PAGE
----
The Banished Former Hero Lives as He Pleases, Vol. 1

By Shin Kouduki and Chocoan. Released in Japan as “Dekisokonai to Yobareta Moto Eiyū wa, Jikka Kara Tsuihōsareta node Suki Katte ni Ikiru Koto ni Shita” by TO Books. Released in North America by J-Novel Club. Translated by bedi and Joshua Douglass-Molloy.

I’ve always been something of a nerd for “publishers”. What I mean is, I always try to figure out what books or manga are coming out where, and what they might have in common. Sometimes this is easy (Weekly Shonen Jump, Gagaga Bunko). Sometimes it can be trickier (whatever Wings is). And TO Books is sort of the anti-GC Books for me, in that I’ve always had a lot of good luck when trying books from this publisher. Bookworm and Tearmoon being the obvious winners. And so, when I saw this newly licensed title with, let’s face it, a very familiar premise, I thought “eh, I’ll take a flyer on the first book”. And I have good news, I was rewarded. Oh, this is not really all that original. And it has its character types, most notably the “too cool for school” hero. But it doesn’t feel like it’s being written for teenage boys. 20-something boys, perhaps.

The book opens with the banishment in the title, as Allen is thrown out of his family and told to leave the city by his father, Evil, and his younger brother, Evil, Jr. (They have names, but trust me, that’s how you’ll remember them.) In a world where so much depends on raising your level, Allen hasn’t raised his one bit, and thus a former prodigy is now regarded by most nobility as a disgrace. But Allen has a secret: he’s actually a reincarnation from a different fantasy world, where he spent his days saving the world for little glory, only earning the terror of the populace. He asked to be reborn in another world where he can live a peaceful life – which he did not get, until now. Oh yes, and he also has all his skills from the other world. So, um, he’s actually super duper ooper powerful.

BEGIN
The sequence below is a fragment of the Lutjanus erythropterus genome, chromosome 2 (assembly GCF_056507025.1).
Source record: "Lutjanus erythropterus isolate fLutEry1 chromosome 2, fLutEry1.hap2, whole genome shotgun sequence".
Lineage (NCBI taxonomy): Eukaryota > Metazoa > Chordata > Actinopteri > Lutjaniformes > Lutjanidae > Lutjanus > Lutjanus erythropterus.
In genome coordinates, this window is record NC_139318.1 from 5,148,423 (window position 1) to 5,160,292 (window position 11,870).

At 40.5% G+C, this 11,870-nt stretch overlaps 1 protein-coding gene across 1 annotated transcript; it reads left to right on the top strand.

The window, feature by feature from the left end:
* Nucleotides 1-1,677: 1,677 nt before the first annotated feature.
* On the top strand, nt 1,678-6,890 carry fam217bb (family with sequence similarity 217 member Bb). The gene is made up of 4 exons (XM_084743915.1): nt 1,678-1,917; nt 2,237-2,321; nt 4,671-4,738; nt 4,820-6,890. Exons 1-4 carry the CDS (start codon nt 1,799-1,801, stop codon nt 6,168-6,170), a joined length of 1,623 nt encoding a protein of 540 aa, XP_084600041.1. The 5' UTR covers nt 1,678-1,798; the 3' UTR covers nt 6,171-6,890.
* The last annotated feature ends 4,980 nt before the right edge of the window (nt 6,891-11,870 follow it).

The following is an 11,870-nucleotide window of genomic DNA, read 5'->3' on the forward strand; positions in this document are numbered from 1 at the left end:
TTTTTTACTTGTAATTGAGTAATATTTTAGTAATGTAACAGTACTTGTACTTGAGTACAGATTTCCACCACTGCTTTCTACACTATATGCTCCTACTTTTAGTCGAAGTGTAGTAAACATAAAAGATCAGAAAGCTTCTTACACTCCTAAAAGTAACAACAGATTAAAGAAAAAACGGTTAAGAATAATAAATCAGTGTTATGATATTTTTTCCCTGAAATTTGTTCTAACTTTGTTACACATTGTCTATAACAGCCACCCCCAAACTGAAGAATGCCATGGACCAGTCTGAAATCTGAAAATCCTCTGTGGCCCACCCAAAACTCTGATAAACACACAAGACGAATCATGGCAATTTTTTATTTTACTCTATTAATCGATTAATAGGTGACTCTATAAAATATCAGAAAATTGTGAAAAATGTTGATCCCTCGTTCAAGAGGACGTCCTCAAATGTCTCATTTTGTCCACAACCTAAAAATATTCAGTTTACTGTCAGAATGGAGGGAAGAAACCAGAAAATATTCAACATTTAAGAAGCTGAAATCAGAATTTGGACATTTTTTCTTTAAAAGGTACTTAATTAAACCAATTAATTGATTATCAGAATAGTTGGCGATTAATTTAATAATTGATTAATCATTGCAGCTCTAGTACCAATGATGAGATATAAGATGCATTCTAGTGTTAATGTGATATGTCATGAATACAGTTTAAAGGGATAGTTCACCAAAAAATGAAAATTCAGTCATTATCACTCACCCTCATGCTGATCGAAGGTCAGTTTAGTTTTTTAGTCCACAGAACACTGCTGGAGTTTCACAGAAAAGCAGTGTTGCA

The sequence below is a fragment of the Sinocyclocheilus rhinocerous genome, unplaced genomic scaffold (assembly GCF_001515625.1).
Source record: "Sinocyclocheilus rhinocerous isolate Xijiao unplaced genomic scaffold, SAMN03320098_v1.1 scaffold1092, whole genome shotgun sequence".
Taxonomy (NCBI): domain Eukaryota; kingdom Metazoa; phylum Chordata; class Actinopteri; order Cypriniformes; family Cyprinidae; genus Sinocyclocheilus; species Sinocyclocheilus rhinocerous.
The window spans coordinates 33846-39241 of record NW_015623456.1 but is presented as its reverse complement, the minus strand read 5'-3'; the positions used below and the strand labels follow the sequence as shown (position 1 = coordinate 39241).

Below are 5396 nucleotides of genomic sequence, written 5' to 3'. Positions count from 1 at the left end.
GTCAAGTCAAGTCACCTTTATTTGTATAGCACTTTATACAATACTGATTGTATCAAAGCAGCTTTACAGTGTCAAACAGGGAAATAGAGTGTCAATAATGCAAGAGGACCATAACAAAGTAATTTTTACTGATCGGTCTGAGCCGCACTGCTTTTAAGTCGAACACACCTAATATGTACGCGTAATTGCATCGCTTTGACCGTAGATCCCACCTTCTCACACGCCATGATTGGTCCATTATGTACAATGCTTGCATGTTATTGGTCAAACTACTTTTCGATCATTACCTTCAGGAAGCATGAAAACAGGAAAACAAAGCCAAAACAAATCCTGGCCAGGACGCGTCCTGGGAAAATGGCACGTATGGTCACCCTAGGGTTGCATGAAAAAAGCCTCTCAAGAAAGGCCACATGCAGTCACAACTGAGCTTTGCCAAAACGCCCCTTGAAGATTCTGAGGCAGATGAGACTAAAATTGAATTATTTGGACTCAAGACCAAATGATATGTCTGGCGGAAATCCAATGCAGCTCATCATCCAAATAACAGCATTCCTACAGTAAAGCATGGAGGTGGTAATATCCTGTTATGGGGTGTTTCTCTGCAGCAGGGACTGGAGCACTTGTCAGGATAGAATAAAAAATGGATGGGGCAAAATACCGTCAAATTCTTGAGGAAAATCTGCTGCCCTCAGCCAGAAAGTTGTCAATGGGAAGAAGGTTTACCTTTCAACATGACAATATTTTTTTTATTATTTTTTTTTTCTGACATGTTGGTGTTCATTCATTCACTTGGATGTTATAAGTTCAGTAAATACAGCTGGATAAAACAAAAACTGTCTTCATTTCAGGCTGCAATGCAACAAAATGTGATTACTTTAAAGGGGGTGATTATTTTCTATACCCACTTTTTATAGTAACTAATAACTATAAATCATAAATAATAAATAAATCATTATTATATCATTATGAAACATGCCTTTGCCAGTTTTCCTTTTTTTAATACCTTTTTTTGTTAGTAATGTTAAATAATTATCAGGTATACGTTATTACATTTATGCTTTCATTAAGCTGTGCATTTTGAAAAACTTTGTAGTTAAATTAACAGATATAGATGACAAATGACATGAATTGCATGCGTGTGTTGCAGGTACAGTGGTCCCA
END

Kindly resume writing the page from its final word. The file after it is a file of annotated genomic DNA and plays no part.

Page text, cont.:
Yeah, yeah, I know. Sean’s been drinking the Kool-Aid again. Trust me, Allen is not why I enjoyed this book. Though he’s fine, I guess. As generic heroes go, he’s on the more serious side of generic, and he doesn’t have any annoying traits. Kinda boring. But it’s the women in the series that interested me. Allen’s former fiancee, Princess Riese, her bodyguard, Beatrice, the world’s Champion, Akira, and the elf blacksmith, Noel. They are not introduced by telling us their breast sizes. There are not gratuitous scenes of them in a bath, or stripping. There is, in fact, no fanservice at all. Sure, Riese clearly is in love with Allen, but it’s handled very sedately, and the other characters do not all seem to have fallen for him as well (though this may change). It is, once again, a series that clears a bar that should be easy to clear but which most other isekai fail at. Oh yes, and no slavery yet, either.

Now, this is getting an anime soon, which may add in all the stuff I just said was absent. And, I mean, he’s still a ludicrously OP guy with minimal personality. But I liked the women. I want to see more of them, and have them help Allen more (I would like then to get their own subplots, but I’m not THAT delusional.) And the “elf is a blacksmith” thing was genuinely amusing and great. I’ll read more.

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